My heart is full.
We spent this past weekend with family of a new kind. Four people already very dear to us flew all the way from San Antonio so we could meet in person for the first time. Dan and Laurie and their two children, Andrew (who is five) and Claire (who is almost four), are Lina’s donor family.
The weekend surpassed our hopes. The time we spent together was amazing. It’s staggering to realize that a profile containing a few pages of personal data was the basis for a connection like this. We had fun together, taking the kids on adventures, hanging out at home and staying up until 1 a.m. talking every night. Lina took beautifully to Laurie and the family, and the kids had a blast together at the splash pad, playing in mud, roasting hot dogs over a Saturday night bonfire, and catching fireflies with plastic bottles in the back yard. It was a lot of quality time with some truly lovely people.
That’s not to say it was all exactly easy. It was emotional for all of us, but particularly for Laurie, I think. I put myself in her shoes and imagine what it would be like to hold Lina, to see my older children in her, to love her deeply, and then to head home without her, knowing she belongs to another family. I certainly had fleeting moments of wondering, “What if Lina decides she prefers her biological mom?” Perhaps in some ways, it would be easier to keep a greater distance. But we have collectively decided that for us, the benefits far outweigh the risks. Our time together proved that we are all richer for the relationships that have grown out of this crazy-weird situation.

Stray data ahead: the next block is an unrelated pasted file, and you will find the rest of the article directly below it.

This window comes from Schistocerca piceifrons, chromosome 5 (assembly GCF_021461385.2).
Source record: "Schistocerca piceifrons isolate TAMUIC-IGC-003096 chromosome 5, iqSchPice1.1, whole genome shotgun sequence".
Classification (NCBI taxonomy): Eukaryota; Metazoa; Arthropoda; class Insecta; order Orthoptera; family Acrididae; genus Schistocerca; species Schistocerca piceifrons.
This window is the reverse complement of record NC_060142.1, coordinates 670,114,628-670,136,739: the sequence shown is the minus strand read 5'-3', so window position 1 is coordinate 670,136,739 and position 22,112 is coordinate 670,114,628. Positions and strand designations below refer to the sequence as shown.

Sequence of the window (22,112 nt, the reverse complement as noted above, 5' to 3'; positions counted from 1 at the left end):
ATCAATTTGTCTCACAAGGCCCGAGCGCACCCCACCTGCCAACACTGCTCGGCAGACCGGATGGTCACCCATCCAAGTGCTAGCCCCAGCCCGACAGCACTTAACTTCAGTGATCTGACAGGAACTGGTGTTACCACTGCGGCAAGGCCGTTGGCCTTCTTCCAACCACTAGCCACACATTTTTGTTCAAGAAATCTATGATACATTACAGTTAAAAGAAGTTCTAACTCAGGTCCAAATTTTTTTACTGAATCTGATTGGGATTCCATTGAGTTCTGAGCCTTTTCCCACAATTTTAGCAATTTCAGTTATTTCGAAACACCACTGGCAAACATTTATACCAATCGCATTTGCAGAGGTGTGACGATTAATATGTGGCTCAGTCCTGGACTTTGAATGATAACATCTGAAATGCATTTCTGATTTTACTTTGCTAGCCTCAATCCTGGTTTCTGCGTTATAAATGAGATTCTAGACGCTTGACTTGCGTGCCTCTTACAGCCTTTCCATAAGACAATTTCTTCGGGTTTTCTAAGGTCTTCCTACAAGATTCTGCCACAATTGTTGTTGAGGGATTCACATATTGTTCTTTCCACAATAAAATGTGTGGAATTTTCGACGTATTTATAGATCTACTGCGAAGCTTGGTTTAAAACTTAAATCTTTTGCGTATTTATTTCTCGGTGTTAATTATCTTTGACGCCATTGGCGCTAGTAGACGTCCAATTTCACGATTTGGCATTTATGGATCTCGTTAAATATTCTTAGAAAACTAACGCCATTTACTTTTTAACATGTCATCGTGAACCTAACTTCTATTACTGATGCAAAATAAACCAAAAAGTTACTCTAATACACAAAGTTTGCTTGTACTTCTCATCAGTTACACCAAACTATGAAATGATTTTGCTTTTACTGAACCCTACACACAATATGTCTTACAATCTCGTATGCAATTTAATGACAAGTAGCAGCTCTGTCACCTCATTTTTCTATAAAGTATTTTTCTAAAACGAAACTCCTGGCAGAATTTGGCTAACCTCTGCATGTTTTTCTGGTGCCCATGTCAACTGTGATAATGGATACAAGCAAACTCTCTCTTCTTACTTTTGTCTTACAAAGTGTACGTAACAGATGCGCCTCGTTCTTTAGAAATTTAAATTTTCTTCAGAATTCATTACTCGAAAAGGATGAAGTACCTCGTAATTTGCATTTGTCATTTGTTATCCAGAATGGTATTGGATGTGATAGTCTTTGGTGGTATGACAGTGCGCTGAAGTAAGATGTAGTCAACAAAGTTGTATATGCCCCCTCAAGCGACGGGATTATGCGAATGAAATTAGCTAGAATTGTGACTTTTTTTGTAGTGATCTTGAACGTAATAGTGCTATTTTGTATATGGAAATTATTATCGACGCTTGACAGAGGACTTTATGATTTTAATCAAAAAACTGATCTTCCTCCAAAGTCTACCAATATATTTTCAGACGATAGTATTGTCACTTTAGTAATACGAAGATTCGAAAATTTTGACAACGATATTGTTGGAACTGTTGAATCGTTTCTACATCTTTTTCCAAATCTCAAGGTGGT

Laurie and Dan made the decision several years ago to donate their two remaining embryos because they knew they didn’t want to go through fertility treatments again but recognized the value of those tiny clusters of cells. They gave Lina the opportunity for life, and now our families are connected in a way that defies explanation or definition. We are grateful to them, and I know they are grateful to us for being the right family for Lina.
After our guests departed yesterday morning, we found they had left us a book. It’s called The Invisible String. It’s the story of a mother who explains to her frightened children that they are never really separated from her because they are connected by an invisible string made of love. The children realize how many invisible strings connect them to all the people they love. There was a note for us in the front, and I barely avoided tears as I read it to the kids.
I am truly grateful for this particular set of invisible strings.
Our guests shared a fun Mexican tradition with us: cascarones.
Pictures continued here.
For anyone reading this blog who might be exploring the option of embryo donation, I want to be clear that our arrangement with Lina’s donor family is neither required nor typical. This relationship has grown over the course of long correspondence. This kind of arrangement will not be right for everyone, and donors and recipients are able to determine how much – if any – contact they wish to have with each other. We can personally recommend the National Embryo Donation Center for anyone interested in learning more.